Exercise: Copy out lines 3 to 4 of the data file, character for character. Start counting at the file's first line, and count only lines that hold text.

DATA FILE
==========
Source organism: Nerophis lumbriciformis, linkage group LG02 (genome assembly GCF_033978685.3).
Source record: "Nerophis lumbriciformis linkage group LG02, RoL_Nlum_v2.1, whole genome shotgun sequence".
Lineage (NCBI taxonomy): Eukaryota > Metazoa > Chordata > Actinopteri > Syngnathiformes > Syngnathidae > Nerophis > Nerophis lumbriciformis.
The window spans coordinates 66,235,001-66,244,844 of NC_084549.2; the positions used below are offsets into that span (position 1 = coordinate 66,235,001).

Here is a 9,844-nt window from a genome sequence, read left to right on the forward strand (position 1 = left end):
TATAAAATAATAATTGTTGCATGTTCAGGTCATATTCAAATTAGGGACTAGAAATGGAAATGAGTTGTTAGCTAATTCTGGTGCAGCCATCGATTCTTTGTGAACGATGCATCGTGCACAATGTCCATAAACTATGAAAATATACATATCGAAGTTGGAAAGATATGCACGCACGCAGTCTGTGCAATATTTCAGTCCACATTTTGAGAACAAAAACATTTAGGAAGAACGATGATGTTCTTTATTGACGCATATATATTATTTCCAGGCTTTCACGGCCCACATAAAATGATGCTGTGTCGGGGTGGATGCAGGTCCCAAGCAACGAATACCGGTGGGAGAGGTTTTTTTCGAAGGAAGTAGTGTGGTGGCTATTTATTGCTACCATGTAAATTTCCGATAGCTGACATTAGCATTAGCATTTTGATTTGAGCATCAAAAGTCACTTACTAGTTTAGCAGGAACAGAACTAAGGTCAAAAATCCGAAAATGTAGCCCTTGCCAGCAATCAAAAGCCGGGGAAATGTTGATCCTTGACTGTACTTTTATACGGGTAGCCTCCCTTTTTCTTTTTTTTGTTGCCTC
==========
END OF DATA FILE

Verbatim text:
Lineage (NCBI taxonomy): Eukaryota > Metazoa > Chordata > Actinopteri > Syngnathiformes > Syngnathidae > Nerophis > Nerophis lumbriciformis.
The window spans coordinates 66,235,001-66,244,844 of NC_084549.2; the positions used below are offsets into that span (position 1 = coordinate 66,235,001).